October 26, 2005
More Rules to Live By
I thought listing some of the "sillier" rules regarding living in dormitories might be fun. We have already listed some of these rules on our Dorm Life exhibit, but I thought it would be worth mentioning a few more.
Searching through the 1950s Case Institute of Technology rules and regulations for dormitories, these might give you a chuckle:
Laundry and Lavatories:
A laundry room equipped with coinamoatic washing machines and dryer, as well as with ironing boards and irons, is provided in the basement of each dormitory. The washbowls in the lavatories may not be used for laundry. The laundry room and the lavatories must be left clean after use.
Maid service is maintained according to a schedule determined by the Superintendent of Buildings and Grounds. In general, maids change bed linens and thoroughly clean the rooms once a week. In addition, they visit each room daily to empty the wastebasket and ashtrays and to do such minor cleaning as time will allow.
The housing of dogs, cats, birds, snakes and all other sorts of pets is prohibited, with one exception: goldfish are tolerated, but not encouraged. Case reserves the right to evict them, also.
Games of catch, touch football and the like are not allowed in front of either dormitory. Such activities pose a great hazard to windows, passing autos, stray pedestrians and lawns. Use another open space or an empty parking lot for your activity. You might work off your excess energy at the gymnasium.
Articles should not be placed on the window sills, nor should lighted cigarettes or any refuse be thrown from the window.
October 20, 2005
A subject dear to the hearts of many college students
This image appears on the Rules to Live By page of the scrapbook. It is from the 1979 yearbook, accompanied by the title "Hard Liquor in Dorms Denounced" and quotations from administrators stating that they did not realize hard liquor could be found in the dorms.
I know there are people out there whose best dorm life stories may involve the consumption of just the slightest amount of an alcoholic beverage. Or 2. Well, we're not here to get anybody in trouble, so if you have such a story, please don't hold back! As you can see from the Rules to Live By page, it's no secret that dormitory rules occasionally get broken.
October 14, 2005
Lessons in Laundry
One day in 1970, one of my suite mates was headed to the laundry room in the basement of Michelson House, and asked if I had anything I would like washed, as he had just a few items. I gave him all my white jockey briefs, as I was running low. An hour later he returned them in a brilliant shade of pink. It seems he had washed them with something red. He found this enormously amusing, and laughed for a full hour. I was less enthused. It took months before repeated washes faded my drawers to something closer to their original state. I learned a lesson about laundry, and also about roommates!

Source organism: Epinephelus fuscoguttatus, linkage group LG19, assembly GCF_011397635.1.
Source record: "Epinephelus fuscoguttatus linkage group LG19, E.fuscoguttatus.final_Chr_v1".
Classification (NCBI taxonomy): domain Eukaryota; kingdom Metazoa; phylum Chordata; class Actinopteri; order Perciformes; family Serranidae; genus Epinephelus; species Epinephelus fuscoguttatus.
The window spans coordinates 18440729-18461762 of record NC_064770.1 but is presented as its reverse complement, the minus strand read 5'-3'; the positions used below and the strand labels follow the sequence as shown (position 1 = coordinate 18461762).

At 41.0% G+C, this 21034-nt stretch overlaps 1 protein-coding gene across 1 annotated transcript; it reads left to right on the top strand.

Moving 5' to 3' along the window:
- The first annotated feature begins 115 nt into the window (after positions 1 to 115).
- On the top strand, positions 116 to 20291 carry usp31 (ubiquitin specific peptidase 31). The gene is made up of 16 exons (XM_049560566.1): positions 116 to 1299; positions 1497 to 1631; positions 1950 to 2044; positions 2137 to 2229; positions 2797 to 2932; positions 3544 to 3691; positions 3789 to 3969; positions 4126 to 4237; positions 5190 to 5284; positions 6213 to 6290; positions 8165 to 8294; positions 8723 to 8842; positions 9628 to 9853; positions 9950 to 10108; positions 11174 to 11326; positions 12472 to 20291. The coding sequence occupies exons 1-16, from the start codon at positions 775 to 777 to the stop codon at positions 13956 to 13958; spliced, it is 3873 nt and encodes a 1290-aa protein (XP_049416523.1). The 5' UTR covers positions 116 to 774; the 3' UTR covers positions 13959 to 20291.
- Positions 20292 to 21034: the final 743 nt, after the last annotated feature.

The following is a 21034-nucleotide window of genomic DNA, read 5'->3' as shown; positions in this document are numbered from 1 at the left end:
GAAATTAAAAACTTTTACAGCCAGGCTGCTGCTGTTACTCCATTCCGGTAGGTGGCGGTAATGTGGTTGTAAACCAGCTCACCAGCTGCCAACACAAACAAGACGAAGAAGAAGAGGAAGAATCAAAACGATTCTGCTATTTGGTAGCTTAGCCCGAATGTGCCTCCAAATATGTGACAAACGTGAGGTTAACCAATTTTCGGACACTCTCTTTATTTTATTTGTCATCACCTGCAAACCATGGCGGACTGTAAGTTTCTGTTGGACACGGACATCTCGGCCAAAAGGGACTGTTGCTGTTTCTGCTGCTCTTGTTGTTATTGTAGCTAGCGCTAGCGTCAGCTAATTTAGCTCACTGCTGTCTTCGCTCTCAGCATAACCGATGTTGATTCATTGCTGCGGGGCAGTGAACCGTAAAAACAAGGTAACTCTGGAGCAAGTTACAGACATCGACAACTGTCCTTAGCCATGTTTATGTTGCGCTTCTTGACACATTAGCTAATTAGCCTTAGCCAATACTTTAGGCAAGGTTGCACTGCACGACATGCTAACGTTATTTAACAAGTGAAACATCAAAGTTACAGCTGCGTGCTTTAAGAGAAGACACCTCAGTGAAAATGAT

The Dinner Dress Code
I arrived on the Case campus in the fall of 1969. In the orientations materials I had received from the school, they told us that jackets and ties were required at dinner. As I did not have a jacket at that time, my older cousin took me shopping, and bought me two sport coats.
On our first day on campus, there was discussion about this in the suite before we went to dinner, but we all dressed as advised. By day two, however, many had stopped wearing the formal clothes, and within a few days it was anything goes. My guess is that the rules had stopped being enforced a year or two before, but no one revised the orientation materials: an expensive omission for those of us who didn't know any better.
I was also advised to sew my name into all my clothing. My mother had labels made up with my name on them, and dutifully sewed them onto each garment, as well as my towels. Although all the clothing is long gone, I still have some of the towels that I bought to bring to school (which I use as rags), and when I see that name tag, I think back on my first few days as a freshman.
August 09, 2005
Dorm life between 1965 and 1972
I would love to know more about the dorm life of people who were here between 1965 and 1972 or so. In doing research for this exhibit, it seemed to me that dormitory life must have changed more during the decade between 1965 and 1975 than it did for several decades before and after. I'm thinking in terms of standards of dress at meals and formality of meals, as well as things like how laundry got done or parietal rules. It must have been very interesting to be living on campus during a time when so many things were changing!
(We have a page in our Dormlife exhibit about dormitory rules.)
Heather Arnold Henderson